“Everything is going to plan…”
City centre house prices in Manchester and Liverpool are expected to grow faster than the national average over the next five years, according to a new report from JLL.
Costs in the two cities are set to increase by 16 per cent and 13 per cent respectively.
By 2020, central Manchester’s house prices are expected to rise 2.5 per cent compared with a national average of 0.5 per cent, with rental values to grow by 3 per cent.
The study suggests that price growth in the city has eased as residential development begins to catch up with demand, with Manchester city centre now closer to achieving the 3,000 units needed each year to meet the requirements of its growing population.
Meanwhile, JLL expects that central Liverpool’s house prices will rise by 2 per cent, and rents by 3.5 per cent, by next year.
Steve Hogg, lead director for regional residential at JLL, said: “Manchester and Liverpool are each defying the gloom seen in residential markets across the UK, as Brexit uncertainty has resulted in caution towards some residential investment.
“Manchester in particular is performing exceptionally well. We sold 27 city centre homes last month alone – well above our expectations considering the uncertainty around Brexit, and marking our best January for three years, illustrating the strength of demand for property in the city.
“While the sheer volume of residential development in Manchester is impressive, the growing importance of the city centre in meeting housing demand cannot be understated. The city is still facing an overall undersupply of housing, making it likely to take the top spot for price growth back off Leeds in the near future.”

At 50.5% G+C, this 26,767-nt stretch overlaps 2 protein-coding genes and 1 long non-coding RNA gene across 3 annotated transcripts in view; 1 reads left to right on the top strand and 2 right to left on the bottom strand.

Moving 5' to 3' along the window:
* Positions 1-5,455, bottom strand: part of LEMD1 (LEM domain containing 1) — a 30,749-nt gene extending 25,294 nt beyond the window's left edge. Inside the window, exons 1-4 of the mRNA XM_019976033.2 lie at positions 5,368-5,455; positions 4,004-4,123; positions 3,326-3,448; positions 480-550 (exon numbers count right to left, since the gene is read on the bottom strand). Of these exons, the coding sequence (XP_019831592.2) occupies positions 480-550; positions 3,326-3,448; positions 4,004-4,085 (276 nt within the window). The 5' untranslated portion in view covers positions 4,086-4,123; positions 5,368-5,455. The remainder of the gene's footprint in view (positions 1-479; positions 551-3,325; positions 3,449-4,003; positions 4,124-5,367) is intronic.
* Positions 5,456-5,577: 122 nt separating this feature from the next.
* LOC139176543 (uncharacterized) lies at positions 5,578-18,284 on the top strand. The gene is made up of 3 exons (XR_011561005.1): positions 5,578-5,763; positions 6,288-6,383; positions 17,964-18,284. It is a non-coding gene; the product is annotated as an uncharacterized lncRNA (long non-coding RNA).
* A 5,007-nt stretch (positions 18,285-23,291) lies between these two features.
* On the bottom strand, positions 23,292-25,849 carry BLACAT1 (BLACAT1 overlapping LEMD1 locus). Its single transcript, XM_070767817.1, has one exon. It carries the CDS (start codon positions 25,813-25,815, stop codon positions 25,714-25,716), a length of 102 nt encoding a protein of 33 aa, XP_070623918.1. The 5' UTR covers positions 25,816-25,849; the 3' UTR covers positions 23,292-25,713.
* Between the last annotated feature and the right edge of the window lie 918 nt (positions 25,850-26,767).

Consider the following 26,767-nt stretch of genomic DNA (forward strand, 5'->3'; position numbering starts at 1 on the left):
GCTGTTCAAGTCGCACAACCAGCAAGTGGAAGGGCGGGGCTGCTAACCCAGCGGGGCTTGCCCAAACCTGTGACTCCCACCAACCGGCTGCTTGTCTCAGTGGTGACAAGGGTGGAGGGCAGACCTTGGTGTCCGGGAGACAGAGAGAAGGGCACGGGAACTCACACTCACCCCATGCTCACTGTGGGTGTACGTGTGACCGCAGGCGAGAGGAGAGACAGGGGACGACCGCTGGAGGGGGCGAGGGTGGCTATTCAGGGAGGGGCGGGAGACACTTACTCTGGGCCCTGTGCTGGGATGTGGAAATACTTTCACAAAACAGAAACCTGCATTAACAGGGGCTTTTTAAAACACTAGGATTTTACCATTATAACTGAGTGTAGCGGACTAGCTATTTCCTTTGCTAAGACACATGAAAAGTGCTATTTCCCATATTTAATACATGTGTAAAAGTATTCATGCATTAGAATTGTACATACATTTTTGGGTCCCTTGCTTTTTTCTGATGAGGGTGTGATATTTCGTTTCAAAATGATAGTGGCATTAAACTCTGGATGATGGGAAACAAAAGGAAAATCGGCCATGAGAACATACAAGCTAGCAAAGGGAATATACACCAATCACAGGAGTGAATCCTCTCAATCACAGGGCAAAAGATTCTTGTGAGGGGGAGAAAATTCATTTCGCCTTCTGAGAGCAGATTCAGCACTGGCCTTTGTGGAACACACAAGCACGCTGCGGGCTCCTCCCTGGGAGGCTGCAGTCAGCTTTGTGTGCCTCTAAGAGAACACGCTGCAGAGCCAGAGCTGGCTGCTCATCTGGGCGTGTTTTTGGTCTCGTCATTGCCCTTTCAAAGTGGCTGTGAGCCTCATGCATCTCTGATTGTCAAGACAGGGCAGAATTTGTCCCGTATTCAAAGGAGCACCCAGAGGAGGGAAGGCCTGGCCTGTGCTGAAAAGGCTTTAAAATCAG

Liverpool Named as one of Britain’s Best Cities – 2019
The city was named in the Telegraph’s Top 20 Travel Destinations
Liverpool is one of the best cities in Britain to visit – and here is why. Liverpool has been voted ahead of other popular destinations to explore such as Glasgow, Chester and Newcastle. Readers have been voting for the best city to appear in The Telegraph’s Top 20 Travel destinations.
After months of anticipation, Liverpool was voted seventh best.
Liverpool has climbed four places since last year’s vote, and that is not surprising after a fantastic year of events, including the return of the Giants, the Terracotta Army and the ever-improving city centre.
Explaining the result, the Telegraph wrote:
“Liverpool continues to brim with character and culture with the Terracotta Army having arrived in town at the beginning of the year”
“Also of note is the Unesco World Heritage waterfront, the Albert Dock, which boasts the Tate Liverpool and a whole host of Superlambananas.”
Just pipping Liverpool to take sixth spot was Wells – one of the smallest cities in Britain, which was applauded for its 13th century history. At number five was Cambridge, which had jumped two places from last year. Liverpool was voted ahead of its neighbouring city Chester, which came in at eighth place, while Manchester failed to make it into the top 20 at all. The best place to visit according to those who voted in The Telegraph poll was Edinburgh.
The Scottish capital has stayed top of the board for five years now due to its history-soaked medieval tenements and compellingly beautiful sights. Earlier this year, Liverpool was named one of the best places to visit in the world and was highly commended on Trip Advisor. Online review giant TripAdvisor voted Liverpool as the third best city to visit in the UK – and the best city in England outside of the capital.
TripAdvisor says: “Liverpool’s fortunes have historically been tied to shipping.
“But imports and exports like sugar, spice and tobacco pale in comparison with Liverpool’s most famous export of all — The Beatles.”
“Relive the hysteria at The Beatles Story Experience, and check out Paul’s childhood home, but also leave time for exploring Liverpool Cathedral and the Walker Art Gallery.”
Britain’s best cities – the full top 10 in the Telegraph